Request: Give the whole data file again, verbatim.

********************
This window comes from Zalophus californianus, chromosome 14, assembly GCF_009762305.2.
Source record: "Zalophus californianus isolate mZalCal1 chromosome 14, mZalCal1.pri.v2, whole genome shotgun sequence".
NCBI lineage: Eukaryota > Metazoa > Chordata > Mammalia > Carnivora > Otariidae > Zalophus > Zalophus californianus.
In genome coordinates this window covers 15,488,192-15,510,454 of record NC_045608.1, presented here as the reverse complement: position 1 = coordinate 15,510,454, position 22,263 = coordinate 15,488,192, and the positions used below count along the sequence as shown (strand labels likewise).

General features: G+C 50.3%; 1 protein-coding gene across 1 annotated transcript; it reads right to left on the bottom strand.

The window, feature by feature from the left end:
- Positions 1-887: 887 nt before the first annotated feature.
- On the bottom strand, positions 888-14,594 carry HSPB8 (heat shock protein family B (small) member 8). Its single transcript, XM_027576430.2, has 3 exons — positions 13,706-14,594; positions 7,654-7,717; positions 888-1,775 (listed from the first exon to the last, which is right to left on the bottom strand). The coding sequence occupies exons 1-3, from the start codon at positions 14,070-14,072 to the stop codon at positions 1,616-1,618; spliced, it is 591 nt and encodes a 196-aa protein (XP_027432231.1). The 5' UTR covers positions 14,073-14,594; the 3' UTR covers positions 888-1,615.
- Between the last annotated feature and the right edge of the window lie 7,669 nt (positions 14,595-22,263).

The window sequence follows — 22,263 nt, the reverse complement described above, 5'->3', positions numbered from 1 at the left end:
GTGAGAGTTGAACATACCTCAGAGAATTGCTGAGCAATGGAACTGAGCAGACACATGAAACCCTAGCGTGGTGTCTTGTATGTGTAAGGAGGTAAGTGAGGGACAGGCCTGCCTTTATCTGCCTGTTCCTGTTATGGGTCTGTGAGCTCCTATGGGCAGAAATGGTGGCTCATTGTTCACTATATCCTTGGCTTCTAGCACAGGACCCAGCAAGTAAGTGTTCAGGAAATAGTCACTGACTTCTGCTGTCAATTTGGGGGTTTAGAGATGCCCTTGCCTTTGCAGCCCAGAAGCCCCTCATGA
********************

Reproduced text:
This window comes from Zalophus californianus, chromosome 14, assembly GCF_009762305.2.
Source record: "Zalophus californianus isolate mZalCal1 chromosome 14, mZalCal1.pri.v2, whole genome shotgun sequence".
NCBI lineage: Eukaryota > Metazoa > Chordata > Mammalia > Carnivora > Otariidae > Zalophus > Zalophus californianus.
In genome coordinates this window covers 15,488,192-15,510,454 of record NC_045608.1, presented here as the reverse complement: position 1 = coordinate 15,510,454, position 22,263 = coordinate 15,488,192, and the positions used below count along the sequence as shown (strand labels likewise).

General features: G+C 50.3%; 1 protein-coding gene across 1 annotated transcript; it reads right to left on the bottom strand.

The window, feature by feature from the left end:
- Positions 1-887: 887 nt before the first annotated feature.
- On the bottom strand, positions 888-14,594 carry HSPB8 (heat shock protein family B (small) member 8). Its single transcript, XM_027576430.2, has 3 exons — positions 13,706-14,594; positions 7,654-7,717; positions 888-1,775 (listed from the first exon to the last, which is right to left on the bottom strand). The coding sequence occupies exons 1-3, from the start codon at positions 14,070-14,072 to the stop codon at positions 1,616-1,618; spliced, it is 591 nt and encodes a 196-aa protein (XP_027432231.1). The 5' UTR covers positions 14,073-14,594; the 3' UTR covers positions 888-1,615.
- Between the last annotated feature and the right edge of the window lie 7,669 nt (positions 14,595-22,263).

The window sequence follows — 22,263 nt, the reverse complement described above, 5'->3', positions numbered from 1 at the left end:
GTGAGAGTTGAACATACCTCAGAGAATTGCTGAGCAATGGAACTGAGCAGACACATGAAACCCTAGCGTGGTGTCTTGTATGTGTAAGGAGGTAAGTGAGGGACAGGCCTGCCTTTATCTGCCTGTTCCTGTTATGGGTCTGTGAGCTCCTATGGGCAGAAATGGTGGCTCATTGTTCACTATATCCTTGGCTTCTAGCACAGGACCCAGCAAGTAAGTGTTCAGGAAATAGTCACTGACTTCTGCTGTCAATTTGGGGGTTTAGAGATGCCCTTGCCTTTGCAGCCCAGAAGCCCCTCATGA